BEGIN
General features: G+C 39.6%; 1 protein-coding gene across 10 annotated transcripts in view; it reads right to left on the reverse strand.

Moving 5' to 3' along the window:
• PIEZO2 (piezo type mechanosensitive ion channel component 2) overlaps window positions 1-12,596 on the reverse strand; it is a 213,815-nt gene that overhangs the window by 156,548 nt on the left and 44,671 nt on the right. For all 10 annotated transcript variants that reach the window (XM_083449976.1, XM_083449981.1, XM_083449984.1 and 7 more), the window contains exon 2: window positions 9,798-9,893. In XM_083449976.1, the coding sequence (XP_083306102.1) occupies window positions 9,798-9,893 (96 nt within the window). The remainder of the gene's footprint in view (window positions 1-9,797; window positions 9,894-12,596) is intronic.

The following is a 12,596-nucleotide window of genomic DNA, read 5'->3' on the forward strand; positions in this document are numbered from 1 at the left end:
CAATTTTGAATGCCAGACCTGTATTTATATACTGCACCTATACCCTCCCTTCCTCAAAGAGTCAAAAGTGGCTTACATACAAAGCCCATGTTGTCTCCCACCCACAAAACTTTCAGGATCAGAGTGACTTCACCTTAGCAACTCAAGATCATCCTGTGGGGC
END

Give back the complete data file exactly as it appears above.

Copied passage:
General features: G+C 39.6%; 1 protein-coding gene across 10 annotated transcripts in view; it reads right to left on the reverse strand.

Moving 5' to 3' along the window:
• PIEZO2 (piezo type mechanosensitive ion channel component 2) overlaps window positions 1-12,596 on the reverse strand; it is a 213,815-nt gene that overhangs the window by 156,548 nt on the left and 44,671 nt on the right. For all 10 annotated transcript variants that reach the window (XM_083449976.1, XM_083449981.1, XM_083449984.1 and 7 more), the window contains exon 2: window positions 9,798-9,893. In XM_083449976.1, the coding sequence (XP_083306102.1) occupies window positions 9,798-9,893 (96 nt within the window). The remainder of the gene's footprint in view (window positions 1-9,797; window positions 9,894-12,596) is intronic.

The following is a 12,596-nucleotide window of genomic DNA, read 5'->3' on the forward strand; positions in this document are numbered from 1 at the left end:
CAATTTTGAATGCCAGACCTGTATTTATATACTGCACCTATACCCTCCCTTCCTCAAAGAGTCAAAAGTGGCTTACATACAAAGCCCATGTTGTCTCCCACCCACAAAACTTTCAGGATCAGAGTGACTTCACCTTAGCAACTCAAGATCATCCTGTGGGGC